If you have invested in systems and sensors to monitor aspects of your restaurant’s food safety protocol, don’t let them give you a false sense of security. The technology is only helpful if it is used to support careful food safety practices already in use. As ComplianceMate advises, make sure you follow up on any inconsistent temperature readings. If your cold-holding equipment has a built-in display that conflicts with the readings from your new temperature sensors, for example, test the temperature with a third sensor to confirm the result. If you automatically trust the built-in reading, you may get an inaccurate result as the in-unit thermostats often fail before the equipment does – and placing trust in the sensors can cause you to overlook potential problems with the new equipment. #foodsafety
If your dishware and utensils aren’t as clean as they could be, they could sicken a guest (or at least leave them with a negative impression of your operation’s cleanliness). Make sure you maintain and clean your dishwasher to ensure it performs as it should. Ecolab advises to first avoid overcrowding the washer, since overlapping dishes can impede water flow. Then monitor the functioning of the unit by checking your gauges’ minimum temperatures, chemical concentrations and pressure measurements against those shown on the data plate. Clean the unit’s wash arms and jets regularly as they may become clogged with food or sediment buildup. Finally, Ecolab advises regular de-liming of the machine, since just one-quarter inch of lime scale can make a heating element use 39 percent more energy.
Staying on top of the maintenance of your facility and equipment can help you avoid accidents and costly repairs or replacements. But where should you focus your energy? In a recent NextRestaurants report, Warren Wu of UpKeep, a software firm that helps businesses manage their maintenance needs, identified four top priorities for preventive maintenance in restaurants: First, clean and sanitize your refrigerators each week. Wu advises that during those sessions, staff should check areas that are prone to failure such as door hinges and gaskets. Second, clean burners, grates and flattops daily to minimize grease buildup, which can cause fires and attract pests. Third, on a weekly or monthly basis, scan your facility for a pest problem or conditions that might cause one – like spills that aren’t promptly cleaned or food being stored improperly. Finally, if you serve beer, clean your keg lines no less frequently than every six weeks to prevent mold, bacteria and other residue from building up.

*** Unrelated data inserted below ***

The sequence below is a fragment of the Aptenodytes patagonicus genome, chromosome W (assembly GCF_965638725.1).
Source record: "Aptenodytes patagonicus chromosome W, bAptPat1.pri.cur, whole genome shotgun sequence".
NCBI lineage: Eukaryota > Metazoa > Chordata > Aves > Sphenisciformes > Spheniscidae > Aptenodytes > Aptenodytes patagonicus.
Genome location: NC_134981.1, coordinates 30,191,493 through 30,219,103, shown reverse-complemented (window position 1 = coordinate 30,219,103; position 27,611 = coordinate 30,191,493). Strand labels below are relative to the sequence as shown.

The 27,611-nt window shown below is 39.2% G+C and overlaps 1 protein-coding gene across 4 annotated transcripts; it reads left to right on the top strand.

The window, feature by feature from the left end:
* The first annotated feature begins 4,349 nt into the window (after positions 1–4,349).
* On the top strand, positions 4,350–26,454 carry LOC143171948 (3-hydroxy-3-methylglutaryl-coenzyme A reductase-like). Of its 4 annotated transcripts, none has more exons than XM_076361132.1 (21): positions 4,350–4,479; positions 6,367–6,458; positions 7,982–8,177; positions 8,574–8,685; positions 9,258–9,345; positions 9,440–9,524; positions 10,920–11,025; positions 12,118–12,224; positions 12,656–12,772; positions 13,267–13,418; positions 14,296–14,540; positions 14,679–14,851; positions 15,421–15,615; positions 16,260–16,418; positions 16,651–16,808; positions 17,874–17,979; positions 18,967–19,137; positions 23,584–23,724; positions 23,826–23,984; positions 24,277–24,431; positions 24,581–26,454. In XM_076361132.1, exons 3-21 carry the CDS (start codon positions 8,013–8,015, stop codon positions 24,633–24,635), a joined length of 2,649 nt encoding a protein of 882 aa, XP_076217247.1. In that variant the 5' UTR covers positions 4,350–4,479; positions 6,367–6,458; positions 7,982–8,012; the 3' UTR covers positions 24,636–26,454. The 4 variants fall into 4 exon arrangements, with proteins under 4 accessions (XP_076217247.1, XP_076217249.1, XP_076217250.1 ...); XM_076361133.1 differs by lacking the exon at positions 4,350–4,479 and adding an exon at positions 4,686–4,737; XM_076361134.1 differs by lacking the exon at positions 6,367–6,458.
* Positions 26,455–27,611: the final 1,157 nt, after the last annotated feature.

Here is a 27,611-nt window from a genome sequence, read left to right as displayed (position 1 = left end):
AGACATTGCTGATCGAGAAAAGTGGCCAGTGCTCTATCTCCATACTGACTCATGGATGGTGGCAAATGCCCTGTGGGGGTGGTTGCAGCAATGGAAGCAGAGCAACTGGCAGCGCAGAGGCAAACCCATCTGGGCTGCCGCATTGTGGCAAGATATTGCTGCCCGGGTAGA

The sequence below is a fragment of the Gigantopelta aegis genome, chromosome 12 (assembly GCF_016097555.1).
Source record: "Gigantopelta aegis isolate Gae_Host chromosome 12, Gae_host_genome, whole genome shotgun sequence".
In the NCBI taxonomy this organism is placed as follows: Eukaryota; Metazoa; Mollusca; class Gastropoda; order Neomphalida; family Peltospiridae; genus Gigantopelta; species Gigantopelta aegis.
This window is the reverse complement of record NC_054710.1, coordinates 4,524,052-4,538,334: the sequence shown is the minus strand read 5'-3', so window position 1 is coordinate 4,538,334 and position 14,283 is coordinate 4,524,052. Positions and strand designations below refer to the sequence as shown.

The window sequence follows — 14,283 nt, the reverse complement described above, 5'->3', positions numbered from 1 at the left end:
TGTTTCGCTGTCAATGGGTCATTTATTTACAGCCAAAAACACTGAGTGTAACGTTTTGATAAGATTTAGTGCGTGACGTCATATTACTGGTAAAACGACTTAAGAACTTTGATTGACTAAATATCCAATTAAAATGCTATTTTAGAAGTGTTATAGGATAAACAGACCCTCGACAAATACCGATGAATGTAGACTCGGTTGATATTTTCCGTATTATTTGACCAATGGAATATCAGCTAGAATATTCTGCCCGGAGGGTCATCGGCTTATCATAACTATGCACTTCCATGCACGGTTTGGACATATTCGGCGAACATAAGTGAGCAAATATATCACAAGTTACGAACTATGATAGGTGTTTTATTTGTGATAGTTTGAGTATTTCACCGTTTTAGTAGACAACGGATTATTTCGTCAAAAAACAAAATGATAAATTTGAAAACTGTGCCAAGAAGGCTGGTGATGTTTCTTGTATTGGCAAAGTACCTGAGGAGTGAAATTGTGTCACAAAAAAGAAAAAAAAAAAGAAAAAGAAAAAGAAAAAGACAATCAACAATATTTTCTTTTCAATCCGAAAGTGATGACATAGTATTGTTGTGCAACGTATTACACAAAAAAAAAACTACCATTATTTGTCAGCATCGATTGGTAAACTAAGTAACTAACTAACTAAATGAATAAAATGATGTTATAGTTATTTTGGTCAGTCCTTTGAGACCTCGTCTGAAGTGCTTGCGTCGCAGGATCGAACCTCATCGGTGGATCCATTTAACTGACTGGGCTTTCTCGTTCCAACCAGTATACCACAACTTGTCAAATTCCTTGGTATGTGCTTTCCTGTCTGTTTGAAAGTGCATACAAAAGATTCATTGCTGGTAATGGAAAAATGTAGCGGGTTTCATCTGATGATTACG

As the bounty of local summer produce begins to wane in many areas, your cooler can help you store favorite items and draw out the season. Make sure you’re storing ingredients in a way that maximizes your available space and keeps the contents fresher for longer. FreshPoint suggests that you make the most of the cooler space you have by storing items not in the cardboard boxes they arrived in but smallers containers that fit more snugly in your cooler. Order splits instead of full cases, particularly if you have a smaller cooler. Remove items that don’t need to be refrigerated, such as onions and root vegetables. Finally, the cold air in your cooler flows from the back to the front, making certain areas of your cooler colder than others, so make sure you store items where they are happiest – berries and carrots at the back, cucumbers in the middle and apples and melons at the front.
Making do with less-than-adequate kitchen equipment can lead to a safety issue for your staff and guests, impact your restaurant’s performance and consume excess energy. Does any of your equipment require frequent servicing or parts replacement? Does your chef have to adapt his or her use of equipment to avoid injury? Is there equipment that can save space in your kitchen by accomplishing multiple tasks — or save on energy? (For example, a piece of kitchen equipment like a countertop food steamer that uses less water than a basic model could potentially save you tens of thousands of dollars over the lifetime of the product.) Checking your tools against the NSF’s Certified Food Equipment list can help you identify effective and efficient replacements of kitchen equipment and tools that aren’t serving you as well as they could.